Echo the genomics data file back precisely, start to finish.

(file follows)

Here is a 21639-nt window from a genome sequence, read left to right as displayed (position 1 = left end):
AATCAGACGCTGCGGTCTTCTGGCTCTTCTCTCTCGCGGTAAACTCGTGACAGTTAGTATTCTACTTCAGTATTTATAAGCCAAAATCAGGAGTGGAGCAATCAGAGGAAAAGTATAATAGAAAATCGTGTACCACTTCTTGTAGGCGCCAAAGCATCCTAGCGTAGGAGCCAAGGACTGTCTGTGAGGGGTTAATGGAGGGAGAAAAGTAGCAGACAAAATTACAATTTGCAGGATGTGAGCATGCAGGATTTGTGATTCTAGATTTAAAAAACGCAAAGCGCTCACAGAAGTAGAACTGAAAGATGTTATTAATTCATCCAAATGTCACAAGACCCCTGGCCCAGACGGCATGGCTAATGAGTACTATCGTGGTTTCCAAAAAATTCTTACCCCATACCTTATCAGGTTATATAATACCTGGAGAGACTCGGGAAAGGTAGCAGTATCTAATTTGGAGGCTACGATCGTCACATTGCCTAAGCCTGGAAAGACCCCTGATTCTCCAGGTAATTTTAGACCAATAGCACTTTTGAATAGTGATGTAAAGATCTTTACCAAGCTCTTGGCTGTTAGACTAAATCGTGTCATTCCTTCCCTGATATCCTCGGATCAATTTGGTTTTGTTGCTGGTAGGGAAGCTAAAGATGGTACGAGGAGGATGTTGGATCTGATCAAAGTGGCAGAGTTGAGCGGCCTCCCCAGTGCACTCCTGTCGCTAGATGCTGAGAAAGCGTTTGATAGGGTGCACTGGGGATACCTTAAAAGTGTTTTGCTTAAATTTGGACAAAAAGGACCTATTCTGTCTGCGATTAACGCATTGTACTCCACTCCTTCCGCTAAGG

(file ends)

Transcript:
Here is a 21639-nt window from a genome sequence, read left to right as displayed (position 1 = left end):
AATCAGACGCTGCGGTCTTCTGGCTCTTCTCTCTCGCGGTAAACTCGTGACAGTTAGTATTCTACTTCAGTATTTATAAGCCAAAATCAGGAGTGGAGCAATCAGAGGAAAAGTATAATAGAAAATCGTGTACCACTTCTTGTAGGCGCCAAAGCATCCTAGCGTAGGAGCCAAGGACTGTCTGTGAGGGGTTAATGGAGGGAGAAAAGTAGCAGACAAAATTACAATTTGCAGGATGTGAGCATGCAGGATTTGTGATTCTAGATTTAAAAAACGCAAAGCGCTCACAGAAGTAGAACTGAAAGATGTTATTAATTCATCCAAATGTCACAAGACCCCTGGCCCAGACGGCATGGCTAATGAGTACTATCGTGGTTTCCAAAAAATTCTTACCCCATACCTTATCAGGTTATATAATACCTGGAGAGACTCGGGAAAGGTAGCAGTATCTAATTTGGAGGCTACGATCGTCACATTGCCTAAGCCTGGAAAGACCCCTGATTCTCCAGGTAATTTTAGACCAATAGCACTTTTGAATAGTGATGTAAAGATCTTTACCAAGCTCTTGGCTGTTAGACTAAATCGTGTCATTCCTTCCCTGATATCCTCGGATCAATTTGGTTTTGTTGCTGGTAGGGAAGCTAAAGATGGTACGAGGAGGATGTTGGATCTGATCAAAGTGGCAGAGTTGAGCGGCCTCCCCAGTGCACTCCTGTCGCTAGATGCTGAGAAAGCGTTTGATAGGGTGCACTGGGGATACCTTAAAAGTGTTTTGCTTAAATTTGGACAAAAAGGACCTATTCTGTCTGCGATTAACGCATTGTACTCCACTCCTTCCGCTAAGG